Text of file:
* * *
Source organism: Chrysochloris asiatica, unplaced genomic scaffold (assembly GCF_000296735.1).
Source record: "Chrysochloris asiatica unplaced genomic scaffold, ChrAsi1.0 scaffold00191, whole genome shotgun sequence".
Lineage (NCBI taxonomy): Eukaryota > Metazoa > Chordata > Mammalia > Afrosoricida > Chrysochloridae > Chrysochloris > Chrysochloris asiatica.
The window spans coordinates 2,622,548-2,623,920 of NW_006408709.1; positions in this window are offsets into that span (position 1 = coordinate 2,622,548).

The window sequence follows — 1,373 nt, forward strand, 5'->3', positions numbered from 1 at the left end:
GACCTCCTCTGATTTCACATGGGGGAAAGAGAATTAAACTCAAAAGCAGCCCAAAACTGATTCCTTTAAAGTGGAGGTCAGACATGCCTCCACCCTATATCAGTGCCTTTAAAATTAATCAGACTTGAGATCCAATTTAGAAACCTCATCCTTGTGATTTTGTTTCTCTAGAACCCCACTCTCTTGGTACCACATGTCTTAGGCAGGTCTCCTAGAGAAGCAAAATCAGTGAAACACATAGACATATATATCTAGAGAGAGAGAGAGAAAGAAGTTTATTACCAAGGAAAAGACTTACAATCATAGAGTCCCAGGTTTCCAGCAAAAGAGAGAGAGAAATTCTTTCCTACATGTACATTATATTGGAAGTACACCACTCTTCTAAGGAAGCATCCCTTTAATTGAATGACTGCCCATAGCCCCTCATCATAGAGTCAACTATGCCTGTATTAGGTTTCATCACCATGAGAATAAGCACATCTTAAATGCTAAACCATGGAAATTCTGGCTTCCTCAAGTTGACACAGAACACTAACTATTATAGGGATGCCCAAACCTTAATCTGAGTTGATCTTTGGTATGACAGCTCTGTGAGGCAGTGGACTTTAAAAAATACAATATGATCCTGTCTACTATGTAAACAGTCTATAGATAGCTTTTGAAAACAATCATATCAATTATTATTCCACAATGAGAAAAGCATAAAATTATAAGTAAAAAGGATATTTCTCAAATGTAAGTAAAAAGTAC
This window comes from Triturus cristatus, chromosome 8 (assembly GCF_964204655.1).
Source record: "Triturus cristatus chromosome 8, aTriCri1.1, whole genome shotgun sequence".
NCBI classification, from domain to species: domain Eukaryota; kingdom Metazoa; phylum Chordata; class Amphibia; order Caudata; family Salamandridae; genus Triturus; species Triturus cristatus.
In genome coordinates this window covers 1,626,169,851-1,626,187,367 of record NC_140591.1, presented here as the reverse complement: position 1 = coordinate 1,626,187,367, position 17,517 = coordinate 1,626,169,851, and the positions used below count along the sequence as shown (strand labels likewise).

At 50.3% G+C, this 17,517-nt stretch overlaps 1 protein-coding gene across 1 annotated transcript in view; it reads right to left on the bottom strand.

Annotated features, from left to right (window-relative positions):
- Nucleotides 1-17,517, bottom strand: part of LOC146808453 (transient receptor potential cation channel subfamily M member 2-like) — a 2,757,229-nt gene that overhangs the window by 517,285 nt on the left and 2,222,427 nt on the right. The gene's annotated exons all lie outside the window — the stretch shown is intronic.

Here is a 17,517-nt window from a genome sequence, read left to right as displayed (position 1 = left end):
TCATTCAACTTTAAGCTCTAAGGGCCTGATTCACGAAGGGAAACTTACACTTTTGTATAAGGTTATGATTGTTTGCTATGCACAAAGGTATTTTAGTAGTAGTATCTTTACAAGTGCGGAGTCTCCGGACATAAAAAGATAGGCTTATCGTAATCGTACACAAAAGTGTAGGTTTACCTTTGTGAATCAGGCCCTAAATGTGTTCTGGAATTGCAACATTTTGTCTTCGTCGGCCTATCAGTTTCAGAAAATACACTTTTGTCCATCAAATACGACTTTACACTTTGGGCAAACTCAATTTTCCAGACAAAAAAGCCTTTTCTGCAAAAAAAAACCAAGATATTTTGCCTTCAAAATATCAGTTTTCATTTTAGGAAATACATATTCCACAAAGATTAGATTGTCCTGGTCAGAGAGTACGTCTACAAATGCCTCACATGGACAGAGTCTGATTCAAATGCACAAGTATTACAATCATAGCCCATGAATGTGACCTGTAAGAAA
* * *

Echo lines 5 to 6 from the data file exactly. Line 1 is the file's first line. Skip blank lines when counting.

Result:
The window sequence follows — 1,373 nt, forward strand, 5'->3', positions numbered from 1 at the left end:
GACCTCCTCTGATTTCACATGGGGGAAAGAGAATTAAACTCAAAAGCAGCCCAAAACTGATTCCTTTAAAGTGGAGGTCAGACATGCCTCCACCCTATATCAGTGCCTTTAAAATTAATCAGACTTGAGATCCAATTTAGAAACCTCATCCTTGTGATTTTGTTTCTCTAGAACCCCACTCTCTTGGTACCACATGTCTTAGGCAGGTCTCCTAGAGAAGCAAAATCAGTGAAACACATAGACATATATATCTAGAGAGAGAGAGAGAAAGAAGTTTATTACCAAGGAAAAGACTTACAATCATAGAGTCCCAGGTTTCCAGCAAAAGAGAGAGAGAAATTCTTTCCTACATGTACATTATATTGGAAGTACACCACTCTTCTAAGGAAGCATCCCTTTAATTGAATGACTGCCCATAGCCCCTCATCATAGAGTCAACTATGCCTGTATTAGGTTTCATCACCATGAGAATAAGCACATCTTAAATGCTAAACCATGGAAATTCTGGCTTCCTCAAGTTGACACAGAACACTAACTATTATAGGGATGCCCAAACCTTAATCTGAGTTGATCTTTGGTATGACAGCTCTGTGAGGCAGTGGACTTTAAAAAATACAATATGATCCTGTCTACTATGTAAACAGTCTATAGATAGCTTTTGAAAACAATCATATCAATTATTATTCCACAATGAGAAAAGCATAAAATTATAAGTAAAAAGGATATTTCTCAAATGTAAGTAAAAAGTAC